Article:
/shi gel"euh/, n., pl. shigellae /-gel"ee/, shigellas. Bacteriol.any of several rod-shaped aerobic bacteria of the genus Shigella, certain species of which are pathogenic for humans and other warm-blooded animals.[ < NL (1918), after Kiyoshi Shiga (1870-1957), Japanese scientist; see -ELLA]
* * *Any of the rod-shaped bacteria that make up the genus Shigella, which are normal inhabitants of the human intestinal tract and can cause dysentery, or shigellosis.Shigellae are gram-negative (see gram stain), non-spore-forming, stationary bacteria. S. dysenteriae, spread by contaminated water and food, causes the most severe dysentery because of its potent toxin, but other species may also be dysentery agents.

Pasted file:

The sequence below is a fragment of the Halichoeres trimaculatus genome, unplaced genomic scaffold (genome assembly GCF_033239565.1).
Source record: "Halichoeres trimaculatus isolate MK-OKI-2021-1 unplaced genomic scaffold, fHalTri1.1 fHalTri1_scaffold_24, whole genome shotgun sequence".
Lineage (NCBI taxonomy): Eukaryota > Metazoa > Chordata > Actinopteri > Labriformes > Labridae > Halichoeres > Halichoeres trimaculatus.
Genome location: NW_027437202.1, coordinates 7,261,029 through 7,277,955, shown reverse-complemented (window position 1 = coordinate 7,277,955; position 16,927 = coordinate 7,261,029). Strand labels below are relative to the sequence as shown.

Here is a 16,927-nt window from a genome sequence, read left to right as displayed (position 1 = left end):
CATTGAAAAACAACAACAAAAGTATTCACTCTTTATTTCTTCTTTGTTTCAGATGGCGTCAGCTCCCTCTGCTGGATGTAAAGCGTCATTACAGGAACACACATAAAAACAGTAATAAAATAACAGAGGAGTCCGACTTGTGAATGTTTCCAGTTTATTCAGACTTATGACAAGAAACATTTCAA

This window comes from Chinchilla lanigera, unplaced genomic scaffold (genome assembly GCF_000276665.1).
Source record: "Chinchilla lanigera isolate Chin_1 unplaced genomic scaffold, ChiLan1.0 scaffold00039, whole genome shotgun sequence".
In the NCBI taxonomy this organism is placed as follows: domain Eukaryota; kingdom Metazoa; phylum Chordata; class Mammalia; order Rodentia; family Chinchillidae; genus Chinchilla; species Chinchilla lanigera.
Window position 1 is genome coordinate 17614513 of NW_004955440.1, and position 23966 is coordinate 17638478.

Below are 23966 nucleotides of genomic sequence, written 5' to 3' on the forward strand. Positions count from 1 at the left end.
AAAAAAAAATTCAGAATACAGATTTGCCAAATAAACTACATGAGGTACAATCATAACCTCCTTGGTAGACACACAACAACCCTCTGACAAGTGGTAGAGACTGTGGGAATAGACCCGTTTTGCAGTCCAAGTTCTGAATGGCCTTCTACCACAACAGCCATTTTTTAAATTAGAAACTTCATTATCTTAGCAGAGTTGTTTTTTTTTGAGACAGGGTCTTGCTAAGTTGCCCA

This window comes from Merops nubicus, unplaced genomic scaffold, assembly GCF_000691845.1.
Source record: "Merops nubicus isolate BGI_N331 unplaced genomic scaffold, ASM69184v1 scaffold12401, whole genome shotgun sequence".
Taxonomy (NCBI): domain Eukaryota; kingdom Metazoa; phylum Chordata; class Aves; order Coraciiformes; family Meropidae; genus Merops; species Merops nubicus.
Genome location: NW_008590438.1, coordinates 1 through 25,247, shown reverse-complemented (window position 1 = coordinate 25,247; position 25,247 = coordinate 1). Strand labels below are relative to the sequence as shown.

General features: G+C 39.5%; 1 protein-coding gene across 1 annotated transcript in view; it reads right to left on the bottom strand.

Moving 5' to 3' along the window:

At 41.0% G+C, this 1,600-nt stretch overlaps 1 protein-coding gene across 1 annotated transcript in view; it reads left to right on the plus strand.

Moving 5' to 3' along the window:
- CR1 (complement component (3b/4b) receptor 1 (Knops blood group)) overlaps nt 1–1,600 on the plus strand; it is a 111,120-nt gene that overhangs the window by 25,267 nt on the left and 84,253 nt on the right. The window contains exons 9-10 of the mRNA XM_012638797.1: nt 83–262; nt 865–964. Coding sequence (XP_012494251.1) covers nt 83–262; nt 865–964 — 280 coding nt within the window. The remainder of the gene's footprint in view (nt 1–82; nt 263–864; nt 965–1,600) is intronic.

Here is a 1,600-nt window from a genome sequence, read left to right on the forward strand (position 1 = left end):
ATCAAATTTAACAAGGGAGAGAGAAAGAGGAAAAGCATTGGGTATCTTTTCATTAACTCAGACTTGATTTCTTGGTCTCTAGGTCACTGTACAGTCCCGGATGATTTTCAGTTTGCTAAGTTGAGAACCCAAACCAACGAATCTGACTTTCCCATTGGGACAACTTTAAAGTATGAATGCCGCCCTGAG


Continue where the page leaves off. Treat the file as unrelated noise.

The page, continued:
* * *▪ bacteria genusgenus of rod-shaped bacteria in the family Enterobacteriaceae, species of which are normal inhabitants of the human intestinal tract and can cause dysentery, or shigellosis. Shigella are microbiologically characterized as gram-negative, non-spore-forming, nonmotile bacteria. Their cells are 0.4 to 0.6 micrometre across by 1 to 3 micrometres long. S. dysenteriae, spread by contaminated water and food, causes the most severe disease because of its potent exotoxin, but S. sonnei and S. flexneri are also implicated as dysentery agents.
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